Strategy board games have been around for thousands of years, and come in a dizzying variety. With so many games already around, the best place for a designer to start is with the classics. Play strategy games you know and love and try some new ones. Find out what works and what doesn't, what rules you like and what could stand to be changed. Steal ideas from the greats, then make them your own.
Play as many different strategy games as you can. There are classic strategy games, such as chess checkers; war games, like Axis & Allies and Risk; and many others. Write down what you like about each game. Try to get some ideas.
Decide if you want a chance-based game or a pure strategy game. Most war games have an aspect of chance to them, but the great strategy classics, like chess and checkers, are played without dice. Using dice lets you add an element of unpredictability to the game. Playing without dice lets the players rely on their skills to win.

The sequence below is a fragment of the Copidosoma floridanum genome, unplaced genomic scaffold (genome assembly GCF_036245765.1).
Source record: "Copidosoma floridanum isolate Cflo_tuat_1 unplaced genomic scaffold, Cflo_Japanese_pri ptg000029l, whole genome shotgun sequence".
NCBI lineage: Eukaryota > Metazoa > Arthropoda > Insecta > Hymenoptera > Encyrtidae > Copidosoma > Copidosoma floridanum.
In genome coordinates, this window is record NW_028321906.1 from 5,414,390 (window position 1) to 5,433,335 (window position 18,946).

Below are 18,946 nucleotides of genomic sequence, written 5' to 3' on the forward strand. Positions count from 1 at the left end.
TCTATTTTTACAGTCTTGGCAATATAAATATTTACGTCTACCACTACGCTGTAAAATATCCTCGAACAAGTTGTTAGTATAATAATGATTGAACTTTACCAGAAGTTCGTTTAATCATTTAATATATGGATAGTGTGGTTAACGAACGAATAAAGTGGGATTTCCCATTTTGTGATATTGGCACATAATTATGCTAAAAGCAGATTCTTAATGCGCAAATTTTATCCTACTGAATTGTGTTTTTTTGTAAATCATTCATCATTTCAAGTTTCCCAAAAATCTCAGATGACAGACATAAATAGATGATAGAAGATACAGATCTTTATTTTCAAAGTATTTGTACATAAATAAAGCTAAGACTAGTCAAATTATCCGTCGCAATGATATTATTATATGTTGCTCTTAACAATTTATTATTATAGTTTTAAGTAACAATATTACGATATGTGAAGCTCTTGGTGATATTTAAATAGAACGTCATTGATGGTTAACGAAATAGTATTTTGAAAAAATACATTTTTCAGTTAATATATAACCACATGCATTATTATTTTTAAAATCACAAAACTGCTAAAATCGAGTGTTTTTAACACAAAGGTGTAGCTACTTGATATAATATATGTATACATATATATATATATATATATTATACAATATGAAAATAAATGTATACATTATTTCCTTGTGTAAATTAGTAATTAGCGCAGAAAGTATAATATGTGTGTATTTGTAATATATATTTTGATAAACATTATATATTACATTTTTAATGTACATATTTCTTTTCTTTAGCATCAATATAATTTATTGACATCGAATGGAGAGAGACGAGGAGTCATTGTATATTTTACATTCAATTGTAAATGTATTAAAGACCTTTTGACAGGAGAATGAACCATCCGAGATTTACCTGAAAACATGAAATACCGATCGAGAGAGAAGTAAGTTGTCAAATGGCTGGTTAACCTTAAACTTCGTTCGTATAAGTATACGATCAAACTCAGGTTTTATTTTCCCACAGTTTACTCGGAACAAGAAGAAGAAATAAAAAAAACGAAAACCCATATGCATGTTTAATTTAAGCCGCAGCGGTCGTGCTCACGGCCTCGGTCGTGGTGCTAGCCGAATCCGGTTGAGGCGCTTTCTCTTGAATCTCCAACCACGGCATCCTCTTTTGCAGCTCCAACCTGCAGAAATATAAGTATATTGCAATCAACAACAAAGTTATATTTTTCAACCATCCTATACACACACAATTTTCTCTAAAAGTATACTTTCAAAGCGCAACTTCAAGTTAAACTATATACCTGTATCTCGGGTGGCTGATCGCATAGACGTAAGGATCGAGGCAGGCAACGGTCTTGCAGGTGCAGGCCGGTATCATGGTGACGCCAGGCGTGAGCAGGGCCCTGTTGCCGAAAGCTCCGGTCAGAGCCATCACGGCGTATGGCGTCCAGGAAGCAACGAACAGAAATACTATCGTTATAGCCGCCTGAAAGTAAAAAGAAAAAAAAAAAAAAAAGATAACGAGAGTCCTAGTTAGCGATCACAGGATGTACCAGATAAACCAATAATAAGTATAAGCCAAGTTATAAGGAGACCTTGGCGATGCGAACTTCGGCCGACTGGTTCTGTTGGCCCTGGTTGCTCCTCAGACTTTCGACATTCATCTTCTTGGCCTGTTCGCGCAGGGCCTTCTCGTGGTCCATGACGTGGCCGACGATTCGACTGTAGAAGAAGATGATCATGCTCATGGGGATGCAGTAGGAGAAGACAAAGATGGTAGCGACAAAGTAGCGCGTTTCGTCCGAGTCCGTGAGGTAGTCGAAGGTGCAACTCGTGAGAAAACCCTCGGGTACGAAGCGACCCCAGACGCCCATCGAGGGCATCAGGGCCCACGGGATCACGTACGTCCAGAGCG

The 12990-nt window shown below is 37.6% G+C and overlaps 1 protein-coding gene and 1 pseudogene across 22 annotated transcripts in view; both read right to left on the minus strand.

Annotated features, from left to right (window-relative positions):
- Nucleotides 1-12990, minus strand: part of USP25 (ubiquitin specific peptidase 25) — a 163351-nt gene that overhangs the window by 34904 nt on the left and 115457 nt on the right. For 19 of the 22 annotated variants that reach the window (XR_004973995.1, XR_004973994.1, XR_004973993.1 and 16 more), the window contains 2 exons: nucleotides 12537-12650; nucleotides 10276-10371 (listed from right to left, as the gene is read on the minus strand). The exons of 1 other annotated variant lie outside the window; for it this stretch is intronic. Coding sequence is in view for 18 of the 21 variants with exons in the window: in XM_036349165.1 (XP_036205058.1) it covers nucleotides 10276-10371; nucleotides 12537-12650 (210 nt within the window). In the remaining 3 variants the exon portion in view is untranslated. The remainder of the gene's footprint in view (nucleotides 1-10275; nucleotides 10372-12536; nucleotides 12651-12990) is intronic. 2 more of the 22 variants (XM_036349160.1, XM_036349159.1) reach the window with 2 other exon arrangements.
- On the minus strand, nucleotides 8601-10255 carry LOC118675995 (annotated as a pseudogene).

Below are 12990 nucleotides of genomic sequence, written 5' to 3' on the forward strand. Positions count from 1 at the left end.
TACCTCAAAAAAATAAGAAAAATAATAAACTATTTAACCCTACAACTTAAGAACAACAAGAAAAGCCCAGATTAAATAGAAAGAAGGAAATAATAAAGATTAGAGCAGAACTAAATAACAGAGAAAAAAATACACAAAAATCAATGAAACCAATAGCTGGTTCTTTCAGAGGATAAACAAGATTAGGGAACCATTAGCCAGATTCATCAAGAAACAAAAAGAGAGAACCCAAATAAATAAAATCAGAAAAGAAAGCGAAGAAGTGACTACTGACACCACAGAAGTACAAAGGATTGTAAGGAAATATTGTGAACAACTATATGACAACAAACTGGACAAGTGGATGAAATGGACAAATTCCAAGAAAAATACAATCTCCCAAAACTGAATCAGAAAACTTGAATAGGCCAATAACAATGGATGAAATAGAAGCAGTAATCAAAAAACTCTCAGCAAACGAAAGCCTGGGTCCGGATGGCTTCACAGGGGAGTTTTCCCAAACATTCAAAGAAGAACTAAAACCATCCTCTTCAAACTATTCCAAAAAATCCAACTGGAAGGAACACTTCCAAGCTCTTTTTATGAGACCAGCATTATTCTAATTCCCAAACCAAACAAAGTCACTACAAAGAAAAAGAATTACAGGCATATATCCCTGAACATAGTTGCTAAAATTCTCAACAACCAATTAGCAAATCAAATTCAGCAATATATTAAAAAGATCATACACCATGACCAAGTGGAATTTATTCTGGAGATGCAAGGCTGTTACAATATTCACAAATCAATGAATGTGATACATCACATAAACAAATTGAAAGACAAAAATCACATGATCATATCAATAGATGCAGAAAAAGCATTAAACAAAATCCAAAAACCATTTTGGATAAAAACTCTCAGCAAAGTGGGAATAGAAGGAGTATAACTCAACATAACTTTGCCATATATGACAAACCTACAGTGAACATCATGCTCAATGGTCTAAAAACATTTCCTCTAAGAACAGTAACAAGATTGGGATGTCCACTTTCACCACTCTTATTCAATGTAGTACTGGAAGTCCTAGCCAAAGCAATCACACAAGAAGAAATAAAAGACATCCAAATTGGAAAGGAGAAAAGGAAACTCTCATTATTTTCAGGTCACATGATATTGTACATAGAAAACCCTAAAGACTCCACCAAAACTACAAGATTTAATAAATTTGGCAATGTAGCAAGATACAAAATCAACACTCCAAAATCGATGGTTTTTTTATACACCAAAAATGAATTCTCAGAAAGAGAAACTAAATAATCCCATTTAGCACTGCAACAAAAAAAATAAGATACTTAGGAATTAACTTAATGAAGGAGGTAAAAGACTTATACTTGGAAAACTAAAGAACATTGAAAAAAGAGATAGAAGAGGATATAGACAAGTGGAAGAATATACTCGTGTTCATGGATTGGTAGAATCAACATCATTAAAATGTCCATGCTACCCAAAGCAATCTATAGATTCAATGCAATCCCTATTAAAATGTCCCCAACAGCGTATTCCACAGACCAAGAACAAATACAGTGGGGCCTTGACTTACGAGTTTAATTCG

Base your strategy board game on one or more of those games. Borrow rules and concepts freely, then make them your own. You might, for example, like the combat system of one game, the turn-taking system of another, and the setting of a third.
Come up with a simple mock up. Sketch out a board with pen and paper on cardboard, or use the board from one of your other games. Use bingo game markers, coins or stones as pieces.
Recruit some friends to help you test your game. Have them play with you, then get their reactions. Discuss ideas for ways to improve the game with them. Change the rules and play again until you get it right.
Make the game look nice. Use paints, markers or pens to decorate the board. Buy miniatures for the game pieces. Laminate the board to preserve it.
If you play computer strategy games, pay attention to what you like. You may find some great ideas for your strategy board game.
Don't make things too complicated. Keep it simple until you get a feel of what designing a strategy board game involves.